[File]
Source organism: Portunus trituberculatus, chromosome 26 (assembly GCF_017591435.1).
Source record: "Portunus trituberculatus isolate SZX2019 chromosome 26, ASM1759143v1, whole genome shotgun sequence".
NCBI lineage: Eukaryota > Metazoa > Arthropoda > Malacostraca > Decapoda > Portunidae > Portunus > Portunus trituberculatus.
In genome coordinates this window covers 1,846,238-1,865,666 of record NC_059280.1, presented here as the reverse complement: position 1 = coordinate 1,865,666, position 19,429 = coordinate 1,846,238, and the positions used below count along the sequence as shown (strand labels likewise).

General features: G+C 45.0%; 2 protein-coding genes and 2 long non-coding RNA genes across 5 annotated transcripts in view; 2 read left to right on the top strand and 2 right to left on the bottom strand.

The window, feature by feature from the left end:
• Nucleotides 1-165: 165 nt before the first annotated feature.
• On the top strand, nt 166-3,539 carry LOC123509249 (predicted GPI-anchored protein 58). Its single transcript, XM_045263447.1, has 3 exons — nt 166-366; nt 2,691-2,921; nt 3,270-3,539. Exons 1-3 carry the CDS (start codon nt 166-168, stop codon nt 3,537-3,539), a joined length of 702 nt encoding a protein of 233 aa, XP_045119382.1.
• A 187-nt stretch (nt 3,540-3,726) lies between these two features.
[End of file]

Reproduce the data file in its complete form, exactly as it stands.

Source organism: Portunus trituberculatus, chromosome 26 (assembly GCF_017591435.1).
Source record: "Portunus trituberculatus isolate SZX2019 chromosome 26, ASM1759143v1, whole genome shotgun sequence".
NCBI lineage: Eukaryota > Metazoa > Arthropoda > Malacostraca > Decapoda > Portunidae > Portunus > Portunus trituberculatus.
In genome coordinates this window covers 1,846,238-1,865,666 of record NC_059280.1, presented here as the reverse complement: position 1 = coordinate 1,865,666, position 19,429 = coordinate 1,846,238, and the positions used below count along the sequence as shown (strand labels likewise).

General features: G+C 45.0%; 2 protein-coding genes and 2 long non-coding RNA genes across 5 annotated transcripts in view; 2 read left to right on the top strand and 2 right to left on the bottom strand.

The window, feature by feature from the left end:
• Nucleotides 1-165: 165 nt before the first annotated feature.
• On the top strand, nt 166-3,539 carry LOC123509249 (predicted GPI-anchored protein 58). Its single transcript, XM_045263447.1, has 3 exons — nt 166-366; nt 2,691-2,921; nt 3,270-3,539. Exons 1-3 carry the CDS (start codon nt 166-168, stop codon nt 3,537-3,539), a joined length of 702 nt encoding a protein of 233 aa, XP_045119382.1.
• A 187-nt stretch (nt 3,540-3,726) lies between these two features.